Agriculture plays a critical role in the United States economy, and the Corn Belt region is at the heart of this industry. Accurate and timely predictions of crop yield are essential for farmers, agribusinesses, and policymakers to make informed decisions that optimize resources, minimize losses, and ensure food security. In our last case study, we examined the historical Normalized Difference Vegetation Index (NDVI) patterns for the top four Corn Belt states in the US. Building on that research, this case study aims to explore the potential of NDVI-based metrics as predictors of corn crop yield across the entire Corn Belt region.
- To what extent do simple NDVI-based metrics (max, mean, cumulative NDVI across growing season) correlate with corn crop yield variations across the Corn Belt states?
- How do the relationships between these metrics and corn crop yields differ across the various Corn Belt states and sub-regions?
Extracting Locations from United States CDL
We once again used the United States Cropland Data Layer (CDL) to extract information about corn farm locations. For this analysis, however, we extracted a larger number (33,000) of corn farm locations from the GeoTIFF map.
Visualize corn farm locations
As always, we did a sanity check by plotting the locations to be used in the query:
Querying Data from Streambatch
We then used the corn farm locations to query the Streambatch API for Sentinel-2 NDVI data.
First, we filtered the dataset to only include data for the growing season months (April - November). We then calculated the NDVI-based metrics of interest (max NDVI, mean NDVI, and cumulative NDVI across the growing season) for each farm location:
Next, we grabbed the county-level boundary information from the Agricultural Census shapefile using it to tag the corn farm locations.
We then merged the dataset with annual, county-level yield data that we sourced from the USDA NASS Quickstats data portal for all Corn Belt states. We also calculated the average NDVI metrics and renamed any columns that will be used later for visualization purposes.
Visualizing Overall Relationships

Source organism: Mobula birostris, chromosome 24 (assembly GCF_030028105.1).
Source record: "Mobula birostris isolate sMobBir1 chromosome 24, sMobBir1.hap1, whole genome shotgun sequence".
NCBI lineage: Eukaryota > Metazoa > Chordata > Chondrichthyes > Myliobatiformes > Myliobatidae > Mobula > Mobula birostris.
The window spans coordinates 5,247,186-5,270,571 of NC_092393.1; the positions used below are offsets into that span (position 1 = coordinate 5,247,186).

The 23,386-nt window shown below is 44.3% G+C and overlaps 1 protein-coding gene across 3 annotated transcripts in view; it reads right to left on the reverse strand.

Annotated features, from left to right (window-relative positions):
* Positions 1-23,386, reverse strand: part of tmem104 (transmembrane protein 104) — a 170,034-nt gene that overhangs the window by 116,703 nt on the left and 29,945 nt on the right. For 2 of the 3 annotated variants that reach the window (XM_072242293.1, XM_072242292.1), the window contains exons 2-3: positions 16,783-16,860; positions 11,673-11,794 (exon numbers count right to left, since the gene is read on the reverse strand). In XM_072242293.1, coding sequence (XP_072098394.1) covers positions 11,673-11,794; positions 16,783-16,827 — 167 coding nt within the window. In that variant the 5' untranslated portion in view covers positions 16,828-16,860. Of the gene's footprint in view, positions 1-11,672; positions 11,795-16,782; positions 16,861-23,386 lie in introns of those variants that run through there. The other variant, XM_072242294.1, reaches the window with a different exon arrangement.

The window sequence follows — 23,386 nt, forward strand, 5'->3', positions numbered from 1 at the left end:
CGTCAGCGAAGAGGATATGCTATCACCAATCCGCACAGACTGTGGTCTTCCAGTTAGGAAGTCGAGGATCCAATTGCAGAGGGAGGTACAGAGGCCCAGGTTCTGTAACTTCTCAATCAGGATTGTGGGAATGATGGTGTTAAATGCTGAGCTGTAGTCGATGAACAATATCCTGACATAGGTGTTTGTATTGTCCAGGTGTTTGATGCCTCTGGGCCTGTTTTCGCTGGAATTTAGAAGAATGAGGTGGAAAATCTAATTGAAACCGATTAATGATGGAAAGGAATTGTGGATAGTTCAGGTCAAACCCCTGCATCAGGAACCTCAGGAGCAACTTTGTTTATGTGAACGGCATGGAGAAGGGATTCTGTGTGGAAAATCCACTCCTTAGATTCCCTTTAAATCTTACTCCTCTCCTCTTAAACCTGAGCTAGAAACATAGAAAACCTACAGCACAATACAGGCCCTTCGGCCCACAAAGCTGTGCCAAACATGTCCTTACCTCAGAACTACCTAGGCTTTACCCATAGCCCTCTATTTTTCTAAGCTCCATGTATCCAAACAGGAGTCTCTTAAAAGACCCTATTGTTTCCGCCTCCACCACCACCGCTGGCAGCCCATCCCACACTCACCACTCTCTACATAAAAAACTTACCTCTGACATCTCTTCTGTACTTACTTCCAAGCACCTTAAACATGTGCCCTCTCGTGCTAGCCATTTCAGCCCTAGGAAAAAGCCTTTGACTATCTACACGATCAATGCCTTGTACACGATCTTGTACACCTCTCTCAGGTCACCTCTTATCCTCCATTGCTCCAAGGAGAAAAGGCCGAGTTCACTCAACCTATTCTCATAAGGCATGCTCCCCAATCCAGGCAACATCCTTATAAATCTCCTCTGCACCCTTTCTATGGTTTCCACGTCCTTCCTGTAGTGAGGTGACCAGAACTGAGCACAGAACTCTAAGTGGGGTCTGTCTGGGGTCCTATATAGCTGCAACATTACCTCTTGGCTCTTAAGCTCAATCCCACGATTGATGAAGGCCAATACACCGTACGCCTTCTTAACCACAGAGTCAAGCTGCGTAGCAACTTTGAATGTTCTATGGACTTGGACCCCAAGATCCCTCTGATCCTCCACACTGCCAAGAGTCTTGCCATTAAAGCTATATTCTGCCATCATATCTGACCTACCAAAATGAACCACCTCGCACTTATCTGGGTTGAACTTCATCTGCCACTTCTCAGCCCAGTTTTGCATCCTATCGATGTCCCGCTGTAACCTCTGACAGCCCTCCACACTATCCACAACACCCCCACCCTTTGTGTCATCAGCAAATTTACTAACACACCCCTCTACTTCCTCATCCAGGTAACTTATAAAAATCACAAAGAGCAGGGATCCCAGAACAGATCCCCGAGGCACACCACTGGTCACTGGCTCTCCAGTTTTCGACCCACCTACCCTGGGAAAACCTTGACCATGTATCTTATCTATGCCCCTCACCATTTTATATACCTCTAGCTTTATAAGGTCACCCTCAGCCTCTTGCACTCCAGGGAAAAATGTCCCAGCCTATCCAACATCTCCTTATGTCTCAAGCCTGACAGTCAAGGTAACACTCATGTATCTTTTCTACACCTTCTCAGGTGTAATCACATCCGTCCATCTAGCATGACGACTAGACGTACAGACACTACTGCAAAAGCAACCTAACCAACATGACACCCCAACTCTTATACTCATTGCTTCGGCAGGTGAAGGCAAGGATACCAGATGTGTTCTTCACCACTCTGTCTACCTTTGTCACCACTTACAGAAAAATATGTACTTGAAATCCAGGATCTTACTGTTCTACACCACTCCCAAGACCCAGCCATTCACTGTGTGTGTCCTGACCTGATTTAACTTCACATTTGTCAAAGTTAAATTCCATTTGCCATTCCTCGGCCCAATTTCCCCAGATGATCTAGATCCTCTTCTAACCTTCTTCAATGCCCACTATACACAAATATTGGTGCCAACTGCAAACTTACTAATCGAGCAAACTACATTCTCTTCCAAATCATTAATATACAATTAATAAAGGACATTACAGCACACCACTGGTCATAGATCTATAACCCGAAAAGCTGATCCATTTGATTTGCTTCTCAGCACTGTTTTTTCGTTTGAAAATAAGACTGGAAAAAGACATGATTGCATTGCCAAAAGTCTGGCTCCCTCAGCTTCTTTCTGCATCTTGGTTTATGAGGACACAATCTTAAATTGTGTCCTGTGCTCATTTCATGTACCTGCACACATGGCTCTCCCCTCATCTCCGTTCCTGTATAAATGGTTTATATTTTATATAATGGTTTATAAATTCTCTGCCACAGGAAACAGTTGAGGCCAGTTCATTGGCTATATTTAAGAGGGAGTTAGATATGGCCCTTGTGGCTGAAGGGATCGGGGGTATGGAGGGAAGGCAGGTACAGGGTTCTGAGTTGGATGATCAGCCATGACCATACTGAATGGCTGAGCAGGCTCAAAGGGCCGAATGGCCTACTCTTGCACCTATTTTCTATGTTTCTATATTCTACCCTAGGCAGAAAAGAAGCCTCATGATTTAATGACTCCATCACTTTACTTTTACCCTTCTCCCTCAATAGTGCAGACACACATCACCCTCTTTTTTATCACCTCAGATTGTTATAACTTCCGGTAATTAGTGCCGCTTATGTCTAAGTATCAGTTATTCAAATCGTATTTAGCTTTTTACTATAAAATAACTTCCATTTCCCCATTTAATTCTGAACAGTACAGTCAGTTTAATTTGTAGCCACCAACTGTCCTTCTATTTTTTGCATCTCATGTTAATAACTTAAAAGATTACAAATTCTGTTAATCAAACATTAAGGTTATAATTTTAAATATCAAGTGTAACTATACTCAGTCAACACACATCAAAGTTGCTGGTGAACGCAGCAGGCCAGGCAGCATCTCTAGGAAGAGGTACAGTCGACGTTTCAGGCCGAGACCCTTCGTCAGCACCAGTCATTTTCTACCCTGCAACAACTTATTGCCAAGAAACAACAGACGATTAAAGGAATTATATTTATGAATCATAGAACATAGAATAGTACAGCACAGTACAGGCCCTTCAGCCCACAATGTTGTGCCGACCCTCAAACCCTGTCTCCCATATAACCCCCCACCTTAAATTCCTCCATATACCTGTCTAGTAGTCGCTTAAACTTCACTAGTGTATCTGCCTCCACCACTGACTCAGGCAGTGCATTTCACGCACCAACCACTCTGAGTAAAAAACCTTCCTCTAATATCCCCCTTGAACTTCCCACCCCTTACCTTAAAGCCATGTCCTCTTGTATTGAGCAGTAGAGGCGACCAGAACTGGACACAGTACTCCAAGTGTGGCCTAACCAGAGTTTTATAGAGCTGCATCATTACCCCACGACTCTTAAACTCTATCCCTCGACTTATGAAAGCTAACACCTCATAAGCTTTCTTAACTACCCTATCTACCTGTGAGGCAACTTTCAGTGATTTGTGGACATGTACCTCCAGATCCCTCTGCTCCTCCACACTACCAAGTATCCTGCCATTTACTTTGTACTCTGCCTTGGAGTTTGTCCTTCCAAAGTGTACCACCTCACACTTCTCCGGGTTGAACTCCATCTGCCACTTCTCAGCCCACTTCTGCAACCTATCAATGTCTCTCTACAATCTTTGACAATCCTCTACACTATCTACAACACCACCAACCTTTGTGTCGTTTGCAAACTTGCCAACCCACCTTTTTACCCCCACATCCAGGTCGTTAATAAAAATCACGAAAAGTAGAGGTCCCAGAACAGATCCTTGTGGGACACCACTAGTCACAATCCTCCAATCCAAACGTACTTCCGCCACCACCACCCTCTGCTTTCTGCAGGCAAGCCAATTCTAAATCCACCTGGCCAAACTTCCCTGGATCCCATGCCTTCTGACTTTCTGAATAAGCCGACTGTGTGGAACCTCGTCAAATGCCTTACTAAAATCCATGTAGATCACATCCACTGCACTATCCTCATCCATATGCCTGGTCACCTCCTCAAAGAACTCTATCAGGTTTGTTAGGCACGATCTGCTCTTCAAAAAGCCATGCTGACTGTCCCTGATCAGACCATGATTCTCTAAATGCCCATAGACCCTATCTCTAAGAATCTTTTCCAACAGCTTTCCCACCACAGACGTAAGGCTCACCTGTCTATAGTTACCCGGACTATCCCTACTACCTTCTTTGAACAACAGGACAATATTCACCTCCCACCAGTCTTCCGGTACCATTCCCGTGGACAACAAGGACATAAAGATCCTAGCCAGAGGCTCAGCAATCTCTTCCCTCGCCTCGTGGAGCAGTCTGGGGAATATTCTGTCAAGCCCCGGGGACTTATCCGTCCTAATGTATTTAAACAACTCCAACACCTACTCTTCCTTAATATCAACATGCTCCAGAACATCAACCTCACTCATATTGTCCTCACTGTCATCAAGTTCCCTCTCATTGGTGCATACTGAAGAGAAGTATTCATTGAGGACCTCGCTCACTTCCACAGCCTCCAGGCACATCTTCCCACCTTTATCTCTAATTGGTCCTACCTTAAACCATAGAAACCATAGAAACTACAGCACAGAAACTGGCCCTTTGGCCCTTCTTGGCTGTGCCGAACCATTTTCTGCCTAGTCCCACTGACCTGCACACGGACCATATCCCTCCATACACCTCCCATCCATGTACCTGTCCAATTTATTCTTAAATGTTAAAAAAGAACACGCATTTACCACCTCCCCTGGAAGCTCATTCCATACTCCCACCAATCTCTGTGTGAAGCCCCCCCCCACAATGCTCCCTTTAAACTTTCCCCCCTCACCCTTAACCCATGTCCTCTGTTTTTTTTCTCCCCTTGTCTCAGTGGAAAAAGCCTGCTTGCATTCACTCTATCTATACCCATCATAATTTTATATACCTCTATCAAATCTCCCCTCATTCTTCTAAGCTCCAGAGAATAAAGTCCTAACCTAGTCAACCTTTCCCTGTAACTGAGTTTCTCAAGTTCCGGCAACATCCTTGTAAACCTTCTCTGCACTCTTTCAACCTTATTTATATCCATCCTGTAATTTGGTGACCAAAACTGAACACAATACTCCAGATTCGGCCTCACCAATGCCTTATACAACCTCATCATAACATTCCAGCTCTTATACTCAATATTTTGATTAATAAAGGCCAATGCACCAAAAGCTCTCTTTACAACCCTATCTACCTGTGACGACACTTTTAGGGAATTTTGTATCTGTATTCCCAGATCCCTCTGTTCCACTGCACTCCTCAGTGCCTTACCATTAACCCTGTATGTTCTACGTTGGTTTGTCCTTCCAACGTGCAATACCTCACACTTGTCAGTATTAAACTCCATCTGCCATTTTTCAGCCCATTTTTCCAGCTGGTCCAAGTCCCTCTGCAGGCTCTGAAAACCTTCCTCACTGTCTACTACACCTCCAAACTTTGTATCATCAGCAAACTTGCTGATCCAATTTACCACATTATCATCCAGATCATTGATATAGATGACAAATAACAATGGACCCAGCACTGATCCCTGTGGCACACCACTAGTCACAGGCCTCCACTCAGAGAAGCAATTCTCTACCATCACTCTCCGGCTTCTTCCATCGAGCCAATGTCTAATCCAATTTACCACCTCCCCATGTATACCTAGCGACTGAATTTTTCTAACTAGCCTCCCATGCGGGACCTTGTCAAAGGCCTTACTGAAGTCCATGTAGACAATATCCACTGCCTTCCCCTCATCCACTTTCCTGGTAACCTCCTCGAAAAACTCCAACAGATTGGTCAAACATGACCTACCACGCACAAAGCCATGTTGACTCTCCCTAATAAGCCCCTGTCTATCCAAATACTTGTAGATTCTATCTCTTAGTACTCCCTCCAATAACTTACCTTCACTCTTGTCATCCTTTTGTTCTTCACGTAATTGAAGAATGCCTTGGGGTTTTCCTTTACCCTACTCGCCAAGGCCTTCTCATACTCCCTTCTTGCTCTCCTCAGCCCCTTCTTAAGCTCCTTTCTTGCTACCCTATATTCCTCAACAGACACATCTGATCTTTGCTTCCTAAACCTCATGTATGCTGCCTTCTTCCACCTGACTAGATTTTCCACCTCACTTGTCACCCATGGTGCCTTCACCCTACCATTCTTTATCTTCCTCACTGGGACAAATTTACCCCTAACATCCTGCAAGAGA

Next we visualized the relationships with scatterplots for each NDVI metric (max, mean, cumulative) against corn yield at the county level to visually explore their relationships.
Next, we calculated the Spearman correlation coefficient and p-value for each NDVI metric and county-level corn yield, allowing us to quantify the strength and statistical significance of the relationships.
Variability Between Corn Belt States
Given the predictive ability of max growing season NDVI for yield, we next wanted to determine the variability of this key metric between states. We started by visualizing the relationship between max NDVI and yield for all states individually. We kept the max NDVI vs Yield plot from above in the first grid square for comparison.
Next, we calculated the correlation for each state individually, creating a new dataframe and sorting it by correlation value.
Finally, we plotted the distributions of max NDVI for each state individually.
- Max NDVI during the growing season was found to be the best predictor (correlation = 0.63) of crop yield for corn farms across all corn belt states. This result is consistent with previous studies (e.g., Johnson et al, 2021; Roznik et al, 2022), which demonstrated the strong relationship between max NDVI values and crop yield for corn. The max NDVI typically represents the peak of crop growth, capturing the highest level of crop biomass and photosynthetic activity during the growing season.
- Mean NDVI (correlation = 0.31) and cumulative NDVI (correlation = 0.18) during the growing season were also found to correlate with overall yield, albeit to a lesser extent. These metrics capture the average and total vegetation activity throughout the growing season, respectively. According to existing research (e.g., Lobell et al., 2003; Sakamoto et al., 2005), these metrics can be indicative of the general health and productivity of crops but may not be as strongly associated with crop yield as max NDVI due to their sensitivity to transient weather events and other environmental factors.
- We found considerable variation in the predictive power of NDVI for different Corn Belt states, with North Dakota (0.73), South Dakota (0.69), and Nebraska (0.64) exhibiting the highest correlation values. Additionally, we observed notable variability in max NDVI distributions among these states, particularly in Kansas, North Dakota, and South Dakota. This variability may enhance the overall predictive strength of max NDVI for yield. In contrast, states like Illinois and Iowa displayed much lower variability in their max NDVI during the growing season. This observation is consistent with previous research, indicating that regions with more uniform agricultural landscapes and stable growing conditions tend to exhibit less variability in NDVI values (Wardlow et al., 2007). Interestingly, there appears to be some overlap between the states with low variability in their max NDVI distributions and the top states overall by production, suggesting a potential connection between consistent growing conditions and high agricultural productivity.
In conclusion, our analysis supports existing literature by demonstrating the strong predictive power of max NDVI during the growing season for corn crop yields across the corn belt states. While mean and cumulative NDVI metrics also showed correlations with overall yield, their predictive capabilities were less robust compared to max NDVI. Additionally, states with lower variability in their max NDVI distributions, such as Illinois and Iowa, are also among the top corn-producing states. By better understanding the relationship between NDVI metrics and crop yield, stakeholders in the agricultural industry can make more informed decisions and optimize resource use, ultimately leading to increased productivity and sustainability.